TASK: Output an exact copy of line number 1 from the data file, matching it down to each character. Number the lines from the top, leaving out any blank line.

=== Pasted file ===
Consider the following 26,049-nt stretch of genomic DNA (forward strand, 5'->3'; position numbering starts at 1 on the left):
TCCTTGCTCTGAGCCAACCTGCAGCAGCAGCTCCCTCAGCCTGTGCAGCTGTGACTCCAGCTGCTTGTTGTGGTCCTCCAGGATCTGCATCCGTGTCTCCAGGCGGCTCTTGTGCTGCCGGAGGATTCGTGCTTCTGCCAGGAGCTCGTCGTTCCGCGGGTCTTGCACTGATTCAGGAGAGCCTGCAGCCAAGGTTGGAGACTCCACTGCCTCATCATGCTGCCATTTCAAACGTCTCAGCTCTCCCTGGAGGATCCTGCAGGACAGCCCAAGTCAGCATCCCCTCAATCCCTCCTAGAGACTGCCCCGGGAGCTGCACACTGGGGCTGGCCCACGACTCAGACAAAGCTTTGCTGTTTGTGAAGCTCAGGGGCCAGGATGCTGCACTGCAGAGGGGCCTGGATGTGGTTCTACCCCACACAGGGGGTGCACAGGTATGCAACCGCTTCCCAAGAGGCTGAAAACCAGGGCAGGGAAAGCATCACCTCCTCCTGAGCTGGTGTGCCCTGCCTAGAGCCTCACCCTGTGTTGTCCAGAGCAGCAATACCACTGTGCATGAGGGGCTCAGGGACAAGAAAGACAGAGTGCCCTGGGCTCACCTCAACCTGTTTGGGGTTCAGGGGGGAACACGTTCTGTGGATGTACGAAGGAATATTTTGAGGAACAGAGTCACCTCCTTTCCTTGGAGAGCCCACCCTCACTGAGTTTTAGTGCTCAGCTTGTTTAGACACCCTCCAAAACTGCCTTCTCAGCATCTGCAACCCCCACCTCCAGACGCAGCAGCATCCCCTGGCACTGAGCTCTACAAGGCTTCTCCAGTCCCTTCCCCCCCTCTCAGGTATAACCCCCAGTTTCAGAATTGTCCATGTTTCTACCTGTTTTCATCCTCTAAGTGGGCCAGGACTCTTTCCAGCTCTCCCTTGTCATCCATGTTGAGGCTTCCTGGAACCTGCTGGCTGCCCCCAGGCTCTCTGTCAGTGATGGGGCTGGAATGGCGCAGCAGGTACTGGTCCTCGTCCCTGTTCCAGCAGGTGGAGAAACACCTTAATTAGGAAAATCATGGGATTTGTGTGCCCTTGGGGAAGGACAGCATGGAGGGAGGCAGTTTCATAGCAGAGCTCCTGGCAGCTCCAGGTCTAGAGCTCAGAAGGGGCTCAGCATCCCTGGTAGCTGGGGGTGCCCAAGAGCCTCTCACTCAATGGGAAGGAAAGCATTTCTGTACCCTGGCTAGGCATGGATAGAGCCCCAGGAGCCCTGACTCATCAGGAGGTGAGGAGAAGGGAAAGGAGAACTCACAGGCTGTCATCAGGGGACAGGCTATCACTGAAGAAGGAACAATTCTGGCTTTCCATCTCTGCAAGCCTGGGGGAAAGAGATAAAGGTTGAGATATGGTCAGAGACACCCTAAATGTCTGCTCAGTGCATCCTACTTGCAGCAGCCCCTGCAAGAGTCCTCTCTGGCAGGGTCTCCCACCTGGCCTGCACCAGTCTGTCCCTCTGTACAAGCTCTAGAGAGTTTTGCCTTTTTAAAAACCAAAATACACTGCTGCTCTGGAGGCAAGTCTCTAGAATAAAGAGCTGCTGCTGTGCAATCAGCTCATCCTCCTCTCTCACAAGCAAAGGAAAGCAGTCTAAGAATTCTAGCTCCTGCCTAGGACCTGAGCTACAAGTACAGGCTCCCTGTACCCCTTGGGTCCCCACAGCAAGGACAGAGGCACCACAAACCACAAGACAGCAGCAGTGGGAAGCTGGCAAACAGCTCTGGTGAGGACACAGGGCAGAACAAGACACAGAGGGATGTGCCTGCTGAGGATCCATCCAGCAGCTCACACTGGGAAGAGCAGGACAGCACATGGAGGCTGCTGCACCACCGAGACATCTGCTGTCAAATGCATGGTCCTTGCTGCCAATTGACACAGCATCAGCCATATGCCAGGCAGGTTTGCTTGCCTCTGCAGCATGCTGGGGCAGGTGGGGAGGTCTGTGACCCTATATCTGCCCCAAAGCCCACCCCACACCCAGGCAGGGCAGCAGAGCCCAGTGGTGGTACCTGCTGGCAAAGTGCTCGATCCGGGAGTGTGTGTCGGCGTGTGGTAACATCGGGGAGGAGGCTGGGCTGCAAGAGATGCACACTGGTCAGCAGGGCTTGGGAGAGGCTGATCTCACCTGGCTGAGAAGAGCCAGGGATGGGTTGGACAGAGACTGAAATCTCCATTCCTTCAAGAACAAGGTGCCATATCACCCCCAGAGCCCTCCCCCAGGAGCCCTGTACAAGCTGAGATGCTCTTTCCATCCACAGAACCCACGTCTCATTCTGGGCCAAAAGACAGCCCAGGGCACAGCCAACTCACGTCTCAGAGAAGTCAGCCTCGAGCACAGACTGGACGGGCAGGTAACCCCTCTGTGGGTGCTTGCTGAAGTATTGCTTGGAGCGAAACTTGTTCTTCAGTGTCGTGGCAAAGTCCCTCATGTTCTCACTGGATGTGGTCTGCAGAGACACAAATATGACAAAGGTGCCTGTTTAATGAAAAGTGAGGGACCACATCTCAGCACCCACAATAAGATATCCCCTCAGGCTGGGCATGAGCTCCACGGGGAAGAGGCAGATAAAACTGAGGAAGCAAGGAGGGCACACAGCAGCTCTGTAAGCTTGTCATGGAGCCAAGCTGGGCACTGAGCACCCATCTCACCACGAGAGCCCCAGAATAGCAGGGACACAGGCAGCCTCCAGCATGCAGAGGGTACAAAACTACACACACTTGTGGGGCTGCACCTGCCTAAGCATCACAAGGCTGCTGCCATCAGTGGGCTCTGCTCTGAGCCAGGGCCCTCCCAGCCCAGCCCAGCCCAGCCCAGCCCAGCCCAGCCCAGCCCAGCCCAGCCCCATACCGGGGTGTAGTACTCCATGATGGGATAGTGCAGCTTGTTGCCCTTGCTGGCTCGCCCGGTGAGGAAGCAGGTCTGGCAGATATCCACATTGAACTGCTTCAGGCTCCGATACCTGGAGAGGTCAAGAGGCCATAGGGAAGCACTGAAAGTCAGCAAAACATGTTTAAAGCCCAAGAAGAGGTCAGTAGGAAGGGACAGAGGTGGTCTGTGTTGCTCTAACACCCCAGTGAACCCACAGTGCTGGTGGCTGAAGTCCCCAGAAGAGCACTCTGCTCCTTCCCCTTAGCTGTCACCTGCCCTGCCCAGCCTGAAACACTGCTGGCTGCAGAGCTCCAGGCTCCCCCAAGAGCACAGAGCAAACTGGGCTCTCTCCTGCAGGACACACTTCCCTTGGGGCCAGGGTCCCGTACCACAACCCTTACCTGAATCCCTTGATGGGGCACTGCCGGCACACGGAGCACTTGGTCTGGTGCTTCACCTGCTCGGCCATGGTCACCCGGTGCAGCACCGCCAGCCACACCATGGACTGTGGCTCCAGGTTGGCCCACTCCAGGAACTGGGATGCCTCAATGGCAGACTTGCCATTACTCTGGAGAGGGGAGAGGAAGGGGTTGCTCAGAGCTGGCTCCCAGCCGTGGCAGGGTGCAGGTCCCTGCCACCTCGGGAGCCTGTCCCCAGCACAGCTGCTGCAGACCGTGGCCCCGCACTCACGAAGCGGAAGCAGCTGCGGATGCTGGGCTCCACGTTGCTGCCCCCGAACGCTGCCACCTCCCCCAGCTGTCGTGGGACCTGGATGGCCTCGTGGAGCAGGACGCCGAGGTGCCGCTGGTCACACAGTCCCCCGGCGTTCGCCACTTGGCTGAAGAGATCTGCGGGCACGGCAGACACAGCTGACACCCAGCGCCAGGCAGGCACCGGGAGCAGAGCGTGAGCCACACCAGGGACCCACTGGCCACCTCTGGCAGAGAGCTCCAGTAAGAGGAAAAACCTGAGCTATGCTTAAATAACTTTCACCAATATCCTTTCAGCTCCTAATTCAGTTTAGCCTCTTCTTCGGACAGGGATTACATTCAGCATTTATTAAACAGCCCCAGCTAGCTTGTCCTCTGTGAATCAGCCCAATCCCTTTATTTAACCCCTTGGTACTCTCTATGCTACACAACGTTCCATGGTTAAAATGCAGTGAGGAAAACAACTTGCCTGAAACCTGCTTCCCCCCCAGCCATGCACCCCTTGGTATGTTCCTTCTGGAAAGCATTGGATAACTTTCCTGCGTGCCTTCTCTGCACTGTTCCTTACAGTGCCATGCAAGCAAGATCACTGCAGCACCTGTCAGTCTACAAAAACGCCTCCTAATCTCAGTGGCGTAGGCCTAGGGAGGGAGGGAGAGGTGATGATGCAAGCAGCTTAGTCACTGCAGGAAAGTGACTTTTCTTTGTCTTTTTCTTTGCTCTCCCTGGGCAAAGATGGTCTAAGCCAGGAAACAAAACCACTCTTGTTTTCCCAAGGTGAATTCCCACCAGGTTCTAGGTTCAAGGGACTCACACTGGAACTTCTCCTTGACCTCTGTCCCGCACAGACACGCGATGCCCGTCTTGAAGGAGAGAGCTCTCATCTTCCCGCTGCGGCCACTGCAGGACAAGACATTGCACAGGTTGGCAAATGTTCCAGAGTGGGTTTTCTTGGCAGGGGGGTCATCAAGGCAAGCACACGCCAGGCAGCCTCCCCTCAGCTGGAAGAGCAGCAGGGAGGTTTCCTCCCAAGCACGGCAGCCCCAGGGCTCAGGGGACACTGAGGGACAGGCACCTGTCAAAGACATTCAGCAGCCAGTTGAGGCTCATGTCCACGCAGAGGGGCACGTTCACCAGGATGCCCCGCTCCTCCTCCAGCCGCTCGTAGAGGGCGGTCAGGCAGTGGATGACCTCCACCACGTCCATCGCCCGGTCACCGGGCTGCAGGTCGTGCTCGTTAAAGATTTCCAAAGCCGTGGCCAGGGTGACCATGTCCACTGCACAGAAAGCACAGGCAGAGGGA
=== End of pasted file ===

Consider the following 26,049-nt stretch of genomic DNA (forward strand, 5'->3'; position numbering starts at 1 on the left):